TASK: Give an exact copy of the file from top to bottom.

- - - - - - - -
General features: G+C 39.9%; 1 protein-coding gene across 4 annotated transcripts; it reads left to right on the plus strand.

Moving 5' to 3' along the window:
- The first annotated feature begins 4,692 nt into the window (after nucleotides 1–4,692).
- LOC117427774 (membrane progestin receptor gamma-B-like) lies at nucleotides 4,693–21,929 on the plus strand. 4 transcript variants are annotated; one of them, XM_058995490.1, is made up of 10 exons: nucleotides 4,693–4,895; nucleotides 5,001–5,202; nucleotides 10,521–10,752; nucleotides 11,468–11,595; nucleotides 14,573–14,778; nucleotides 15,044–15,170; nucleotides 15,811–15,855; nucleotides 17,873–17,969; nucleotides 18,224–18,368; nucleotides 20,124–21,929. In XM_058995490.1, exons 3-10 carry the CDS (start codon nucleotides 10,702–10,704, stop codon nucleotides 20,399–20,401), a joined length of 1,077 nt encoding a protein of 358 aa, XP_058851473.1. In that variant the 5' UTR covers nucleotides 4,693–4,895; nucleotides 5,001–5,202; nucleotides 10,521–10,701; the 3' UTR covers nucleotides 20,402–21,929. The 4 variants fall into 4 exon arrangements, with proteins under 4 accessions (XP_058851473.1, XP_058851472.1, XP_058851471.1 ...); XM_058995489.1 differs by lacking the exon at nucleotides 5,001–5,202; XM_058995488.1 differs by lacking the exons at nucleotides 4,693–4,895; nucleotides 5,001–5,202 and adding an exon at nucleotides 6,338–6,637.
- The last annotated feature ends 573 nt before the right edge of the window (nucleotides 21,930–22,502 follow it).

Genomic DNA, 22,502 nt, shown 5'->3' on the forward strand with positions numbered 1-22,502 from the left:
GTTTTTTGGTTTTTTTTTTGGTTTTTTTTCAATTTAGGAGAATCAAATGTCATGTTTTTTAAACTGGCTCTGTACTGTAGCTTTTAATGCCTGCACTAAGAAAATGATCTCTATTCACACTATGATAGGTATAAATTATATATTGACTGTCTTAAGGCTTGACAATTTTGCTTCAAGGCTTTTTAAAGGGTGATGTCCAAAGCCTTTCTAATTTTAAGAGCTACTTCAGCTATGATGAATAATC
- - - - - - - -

General features: G+C 39.9%; 1 protein-coding gene across 4 annotated transcripts; it reads left to right on the plus strand.

Moving 5' to 3' along the window:
- The first annotated feature begins 4,692 nt into the window (after nucleotides 1–4,692).
- LOC117427774 (membrane progestin receptor gamma-B-like) lies at nucleotides 4,693–21,929 on the plus strand. 4 transcript variants are annotated; one of them, XM_058995490.1, is made up of 10 exons: nucleotides 4,693–4,895; nucleotides 5,001–5,202; nucleotides 10,521–10,752; nucleotides 11,468–11,595; nucleotides 14,573–14,778; nucleotides 15,044–15,170; nucleotides 15,811–15,855; nucleotides 17,873–17,969; nucleotides 18,224–18,368; nucleotides 20,124–21,929. In XM_058995490.1, exons 3-10 carry the CDS (start codon nucleotides 10,702–10,704, stop codon nucleotides 20,399–20,401), a joined length of 1,077 nt encoding a protein of 358 aa, XP_058851473.1. In that variant the 5' UTR covers nucleotides 4,693–4,895; nucleotides 5,001–5,202; nucleotides 10,521–10,701; the 3' UTR covers nucleotides 20,402–21,929. The 4 variants fall into 4 exon arrangements, with proteins under 4 accessions (XP_058851473.1, XP_058851472.1, XP_058851471.1 ...); XM_058995489.1 differs by lacking the exon at nucleotides 5,001–5,202; XM_058995488.1 differs by lacking the exons at nucleotides 4,693–4,895; nucleotides 5,001–5,202 and adding an exon at nucleotides 6,338–6,637.
- The last annotated feature ends 573 nt before the right edge of the window (nucleotides 21,930–22,502 follow it).

Genomic DNA, 22,502 nt, shown 5'->3' on the forward strand with positions numbered 1-22,502 from the left:
GTTTTTTGGTTTTTTTTTTGGTTTTTTTTCAATTTAGGAGAATCAAATGTCATGTTTTTTAAACTGGCTCTGTACTGTAGCTTTTAATGCCTGCACTAAGAAAATGATCTCTATTCACACTATGATAGGTATAAATTATATATTGACTGTCTTAAGGCTTGACAATTTTGCTTCAAGGCTTTTTAAAGGGTGATGTCCAAAGCCTTTCTAATTTTAAGAGCTACTTCAGCTATGATGAATAATC